9. 9. Agile Manifesto <ul><li>Individuals and interactions over processes and tools  </li></ul><ul><li>Working software over comprehensive documentation  </li></ul><ul><li>Customer collaboration over contract negotiation  </li></ul><ul><li>Responding to change over following a plan  </li></ul><ul><li>That is, while there is value in the items on  </li></ul><ul><li>the right, we value the items on the left more.  </li></ul><ul><li>http://www.agilemanifesto.org/ </li></ul>
    10. 10. Agilebut and Scrumbut syndrome <ul><li>We use Agile but..... </li></ul><ul><li>  - our roadmap is fixed and a year old </li></ul><ul><li>  - we don't have release plan </li></ul><ul><li>  - we create detailed plan or architecture </li></ul><ul><li>  - we manage team tightly </li></ul><ul><li>  - we don't prioritize features </li></ul><ul><li>  - we know our requirements, no need to talk to customers </li></ul><ul><li>  - we don't do planning meetings </li></ul><ul><li>but but but... </li></ul>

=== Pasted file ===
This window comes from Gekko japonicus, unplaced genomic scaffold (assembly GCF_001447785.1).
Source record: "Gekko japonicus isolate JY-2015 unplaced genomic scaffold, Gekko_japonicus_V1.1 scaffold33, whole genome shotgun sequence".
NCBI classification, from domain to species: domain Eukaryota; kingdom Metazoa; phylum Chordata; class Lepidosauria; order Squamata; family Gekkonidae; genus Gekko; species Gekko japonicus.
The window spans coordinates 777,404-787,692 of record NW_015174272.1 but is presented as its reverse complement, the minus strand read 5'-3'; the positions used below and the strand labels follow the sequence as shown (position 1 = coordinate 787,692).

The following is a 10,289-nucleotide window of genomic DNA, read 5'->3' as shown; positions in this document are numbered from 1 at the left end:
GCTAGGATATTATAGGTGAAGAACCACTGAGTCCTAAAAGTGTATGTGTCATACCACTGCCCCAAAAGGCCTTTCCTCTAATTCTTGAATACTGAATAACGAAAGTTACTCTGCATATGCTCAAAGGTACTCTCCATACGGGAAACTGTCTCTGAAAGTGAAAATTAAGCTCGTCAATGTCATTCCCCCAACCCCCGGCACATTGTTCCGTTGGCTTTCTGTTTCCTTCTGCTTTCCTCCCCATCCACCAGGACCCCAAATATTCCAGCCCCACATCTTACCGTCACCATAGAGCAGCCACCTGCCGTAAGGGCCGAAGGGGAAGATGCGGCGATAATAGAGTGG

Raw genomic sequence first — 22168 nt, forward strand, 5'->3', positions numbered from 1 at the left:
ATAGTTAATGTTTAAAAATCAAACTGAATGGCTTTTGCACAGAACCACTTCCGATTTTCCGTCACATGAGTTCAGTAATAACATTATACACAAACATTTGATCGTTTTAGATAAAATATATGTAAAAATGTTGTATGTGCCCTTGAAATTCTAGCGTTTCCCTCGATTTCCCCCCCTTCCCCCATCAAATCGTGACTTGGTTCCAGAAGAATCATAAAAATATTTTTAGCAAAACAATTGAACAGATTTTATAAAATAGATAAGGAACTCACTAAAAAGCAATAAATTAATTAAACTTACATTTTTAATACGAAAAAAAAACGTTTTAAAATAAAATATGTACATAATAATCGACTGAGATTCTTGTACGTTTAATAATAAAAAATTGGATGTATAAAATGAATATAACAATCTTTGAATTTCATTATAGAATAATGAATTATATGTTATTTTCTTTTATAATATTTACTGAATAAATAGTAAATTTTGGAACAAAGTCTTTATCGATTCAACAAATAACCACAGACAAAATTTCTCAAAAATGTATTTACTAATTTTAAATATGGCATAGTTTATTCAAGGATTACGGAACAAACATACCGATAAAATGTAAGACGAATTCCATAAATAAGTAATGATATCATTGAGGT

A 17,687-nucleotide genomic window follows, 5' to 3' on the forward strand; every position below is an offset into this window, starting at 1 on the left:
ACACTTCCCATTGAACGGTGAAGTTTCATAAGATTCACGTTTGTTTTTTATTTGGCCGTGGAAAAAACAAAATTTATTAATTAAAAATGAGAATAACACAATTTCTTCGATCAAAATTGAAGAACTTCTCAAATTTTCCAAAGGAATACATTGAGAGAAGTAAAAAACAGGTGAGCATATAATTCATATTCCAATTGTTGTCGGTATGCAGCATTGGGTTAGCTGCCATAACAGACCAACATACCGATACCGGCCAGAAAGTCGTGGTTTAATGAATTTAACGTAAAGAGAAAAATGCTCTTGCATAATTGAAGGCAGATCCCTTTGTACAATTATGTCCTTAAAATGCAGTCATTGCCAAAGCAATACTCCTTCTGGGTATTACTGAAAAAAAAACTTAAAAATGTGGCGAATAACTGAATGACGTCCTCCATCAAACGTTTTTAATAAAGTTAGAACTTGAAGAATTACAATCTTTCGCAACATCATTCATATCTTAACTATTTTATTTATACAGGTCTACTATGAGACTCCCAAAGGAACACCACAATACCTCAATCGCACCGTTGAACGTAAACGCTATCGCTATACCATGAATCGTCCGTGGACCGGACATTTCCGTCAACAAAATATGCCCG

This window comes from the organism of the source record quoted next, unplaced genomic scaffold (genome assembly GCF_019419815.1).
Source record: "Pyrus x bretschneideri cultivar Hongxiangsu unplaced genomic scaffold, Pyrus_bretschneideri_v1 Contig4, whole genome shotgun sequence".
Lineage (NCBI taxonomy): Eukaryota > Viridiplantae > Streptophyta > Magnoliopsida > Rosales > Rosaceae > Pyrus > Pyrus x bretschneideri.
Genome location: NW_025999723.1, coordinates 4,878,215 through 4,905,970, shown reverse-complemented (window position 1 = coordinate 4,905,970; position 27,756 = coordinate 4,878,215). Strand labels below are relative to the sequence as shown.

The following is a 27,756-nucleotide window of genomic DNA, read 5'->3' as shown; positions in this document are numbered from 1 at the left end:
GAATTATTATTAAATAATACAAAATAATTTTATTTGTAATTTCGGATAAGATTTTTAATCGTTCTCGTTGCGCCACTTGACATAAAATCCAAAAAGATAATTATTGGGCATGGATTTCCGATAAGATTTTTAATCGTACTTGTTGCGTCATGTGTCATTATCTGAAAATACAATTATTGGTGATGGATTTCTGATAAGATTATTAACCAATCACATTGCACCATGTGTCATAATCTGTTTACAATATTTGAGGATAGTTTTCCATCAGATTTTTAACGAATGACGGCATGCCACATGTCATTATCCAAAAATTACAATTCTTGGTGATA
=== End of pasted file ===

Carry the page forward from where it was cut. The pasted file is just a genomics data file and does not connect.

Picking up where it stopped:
11. 11. Common Problem1 <ul><li>No Product Owner or Multiple Product Owners </li></ul><ul><li>case1: There is no one in the organisation to prioritize features or no prioritization methods </li></ul><ul><li>case2: The priority set of one Product Owner not match with the priority set of another Product Owner, as they have different understanding of what is important. </li></ul>
    12. 12. Common Problem2 <ul><li>Sales/Marketing or Management often make promises to customers about features or make assumptions that features will be delivered in a certain time </li></ul><ul><li>and this never happens! </li></ul><ul><li>and..... they start to blame the development! </li></ul>
    13. 13. Common Problem3 <ul><li>We can do agile without customer feedback! </li></ul><ul><li>You may end up building a perfect technical product, with no value to the customer </li></ul><ul><li>Customer is the most valuable team member </li></ul>
    14. 14. Common Problem4 <ul><li>Stick with the plan and you will be successful! </li></ul><ul><li>- Iterative development is well planned but planned in a different way to waterfall </li></ul>